# Is this a route to the prime number theorem?

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I notice that the trick to define Dirichlet Eta Function can be repeated for each prime number, let p a prime, and then

$$\eta_p= (1 - p^{-s}) \zeta(s) - p^{-s} \zeta(s) = (1 - 2 p^s) \zeta(s)$$

So each prime p defines a function $$\eta_p$$ that adds a family of zeros at $s= (\log 2 + 2 n i \pi) / \log p$. Particularly, for p=2 it kills the only pole of zeta in s = 1.

Repeating the trick for each prime, we seem to obtain a function $$\eta_\infty(s)$$ having the same zeros that the Riemann zeta plus families of zeros of density 1/log p placed at the lines r=log(2)/log(p)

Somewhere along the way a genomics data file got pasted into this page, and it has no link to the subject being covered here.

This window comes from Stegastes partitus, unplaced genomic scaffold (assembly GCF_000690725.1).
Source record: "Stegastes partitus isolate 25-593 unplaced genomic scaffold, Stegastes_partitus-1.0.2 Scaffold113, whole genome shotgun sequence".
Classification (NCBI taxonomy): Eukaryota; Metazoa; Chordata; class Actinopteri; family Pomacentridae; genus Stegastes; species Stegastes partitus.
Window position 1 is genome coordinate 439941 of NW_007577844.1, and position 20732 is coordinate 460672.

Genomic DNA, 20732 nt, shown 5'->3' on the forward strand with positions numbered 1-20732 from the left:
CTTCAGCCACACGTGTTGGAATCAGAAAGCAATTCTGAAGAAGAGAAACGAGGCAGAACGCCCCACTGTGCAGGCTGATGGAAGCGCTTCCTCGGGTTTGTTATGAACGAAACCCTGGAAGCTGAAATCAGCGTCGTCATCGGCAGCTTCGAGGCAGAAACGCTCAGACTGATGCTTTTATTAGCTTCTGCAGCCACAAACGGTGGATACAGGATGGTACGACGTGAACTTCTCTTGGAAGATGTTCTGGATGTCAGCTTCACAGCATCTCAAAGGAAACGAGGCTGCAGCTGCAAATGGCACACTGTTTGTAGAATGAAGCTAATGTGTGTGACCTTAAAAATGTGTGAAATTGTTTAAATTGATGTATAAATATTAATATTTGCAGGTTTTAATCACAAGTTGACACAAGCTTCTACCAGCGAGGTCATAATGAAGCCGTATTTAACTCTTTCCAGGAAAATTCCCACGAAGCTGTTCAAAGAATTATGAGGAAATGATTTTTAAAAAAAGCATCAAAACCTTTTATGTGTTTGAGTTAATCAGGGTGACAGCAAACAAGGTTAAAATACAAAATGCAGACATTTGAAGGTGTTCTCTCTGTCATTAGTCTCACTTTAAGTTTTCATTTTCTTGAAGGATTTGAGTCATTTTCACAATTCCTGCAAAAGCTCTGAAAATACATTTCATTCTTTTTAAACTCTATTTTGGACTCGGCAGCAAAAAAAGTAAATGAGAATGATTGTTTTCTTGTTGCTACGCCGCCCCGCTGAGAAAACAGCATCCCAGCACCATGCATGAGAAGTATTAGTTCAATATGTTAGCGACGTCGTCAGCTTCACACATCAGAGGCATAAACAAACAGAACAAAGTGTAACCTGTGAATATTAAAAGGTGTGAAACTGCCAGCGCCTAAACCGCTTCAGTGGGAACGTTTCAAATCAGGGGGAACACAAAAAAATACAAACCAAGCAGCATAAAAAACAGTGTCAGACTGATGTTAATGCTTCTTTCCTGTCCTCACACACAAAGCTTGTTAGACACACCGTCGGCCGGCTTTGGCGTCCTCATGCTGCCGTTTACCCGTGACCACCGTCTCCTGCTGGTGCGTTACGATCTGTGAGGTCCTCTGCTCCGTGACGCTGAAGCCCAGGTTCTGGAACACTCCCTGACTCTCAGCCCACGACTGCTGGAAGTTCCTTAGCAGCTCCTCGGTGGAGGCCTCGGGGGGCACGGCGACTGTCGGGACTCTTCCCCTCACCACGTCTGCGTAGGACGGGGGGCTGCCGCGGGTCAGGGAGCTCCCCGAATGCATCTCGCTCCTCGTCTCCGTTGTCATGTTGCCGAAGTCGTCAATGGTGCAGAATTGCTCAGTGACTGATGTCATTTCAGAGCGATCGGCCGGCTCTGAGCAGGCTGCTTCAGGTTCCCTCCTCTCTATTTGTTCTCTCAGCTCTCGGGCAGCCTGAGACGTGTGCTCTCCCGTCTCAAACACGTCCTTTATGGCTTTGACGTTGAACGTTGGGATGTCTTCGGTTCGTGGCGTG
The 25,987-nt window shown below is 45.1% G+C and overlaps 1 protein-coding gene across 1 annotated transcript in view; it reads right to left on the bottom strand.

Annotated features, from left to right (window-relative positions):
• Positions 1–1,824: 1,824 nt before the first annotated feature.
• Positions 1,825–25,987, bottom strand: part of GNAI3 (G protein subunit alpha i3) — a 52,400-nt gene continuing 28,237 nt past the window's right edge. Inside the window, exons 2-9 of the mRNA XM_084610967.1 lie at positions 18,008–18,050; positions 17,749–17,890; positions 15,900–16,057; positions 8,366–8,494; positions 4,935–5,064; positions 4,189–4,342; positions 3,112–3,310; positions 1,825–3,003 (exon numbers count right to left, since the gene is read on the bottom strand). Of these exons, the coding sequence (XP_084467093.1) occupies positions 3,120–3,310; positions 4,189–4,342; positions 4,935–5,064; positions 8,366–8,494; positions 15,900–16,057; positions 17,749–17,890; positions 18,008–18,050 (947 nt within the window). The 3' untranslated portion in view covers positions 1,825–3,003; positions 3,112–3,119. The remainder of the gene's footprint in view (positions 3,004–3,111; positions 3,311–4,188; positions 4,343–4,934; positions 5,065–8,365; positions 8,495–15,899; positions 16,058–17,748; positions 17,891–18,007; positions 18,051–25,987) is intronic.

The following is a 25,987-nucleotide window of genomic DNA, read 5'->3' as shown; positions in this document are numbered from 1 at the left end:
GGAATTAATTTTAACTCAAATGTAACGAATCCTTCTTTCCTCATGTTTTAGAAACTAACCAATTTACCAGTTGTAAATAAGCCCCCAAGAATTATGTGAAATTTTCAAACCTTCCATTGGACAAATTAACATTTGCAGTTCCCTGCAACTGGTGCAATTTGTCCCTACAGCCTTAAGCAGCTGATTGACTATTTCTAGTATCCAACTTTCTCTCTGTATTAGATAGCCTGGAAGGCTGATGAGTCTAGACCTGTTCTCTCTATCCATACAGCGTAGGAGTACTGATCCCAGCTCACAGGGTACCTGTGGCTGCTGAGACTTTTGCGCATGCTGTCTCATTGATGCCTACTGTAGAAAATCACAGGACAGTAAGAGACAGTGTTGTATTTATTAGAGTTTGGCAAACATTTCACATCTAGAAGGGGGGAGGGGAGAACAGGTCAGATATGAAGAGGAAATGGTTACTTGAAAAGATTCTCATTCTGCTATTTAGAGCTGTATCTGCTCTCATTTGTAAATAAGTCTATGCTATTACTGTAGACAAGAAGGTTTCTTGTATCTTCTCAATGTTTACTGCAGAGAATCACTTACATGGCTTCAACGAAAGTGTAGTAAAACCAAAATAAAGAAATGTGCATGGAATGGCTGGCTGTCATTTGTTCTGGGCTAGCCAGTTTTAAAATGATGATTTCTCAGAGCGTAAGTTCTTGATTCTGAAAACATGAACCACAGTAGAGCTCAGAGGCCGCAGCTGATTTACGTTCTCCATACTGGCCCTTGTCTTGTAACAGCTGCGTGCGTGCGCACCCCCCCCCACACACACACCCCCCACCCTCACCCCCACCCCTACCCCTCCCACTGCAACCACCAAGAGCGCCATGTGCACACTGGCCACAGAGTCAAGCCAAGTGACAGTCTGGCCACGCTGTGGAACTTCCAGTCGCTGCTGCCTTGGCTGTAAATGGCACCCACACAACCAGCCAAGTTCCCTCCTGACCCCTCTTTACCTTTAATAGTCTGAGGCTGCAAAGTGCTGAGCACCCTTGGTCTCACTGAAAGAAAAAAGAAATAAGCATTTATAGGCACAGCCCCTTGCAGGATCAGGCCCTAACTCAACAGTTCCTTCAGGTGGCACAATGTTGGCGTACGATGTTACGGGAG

Or, if we dont like to crowd the critical strip, we can use only the left part of the eta, the $$\eta^F_p(s)= (1 - p^{-s}) \zeta(s)$$, and then for $$\eta^F_\infty(s)$$ we get all the families cummulated in the r=0 line.

But on other hand it can be argued that $$\eta^F_\infty(s)=1$$, as we have removed all the factors in Euler product. So there should be some relation between the n/log(p) zeros in the imaginary line and the other zeros in the Riemann function

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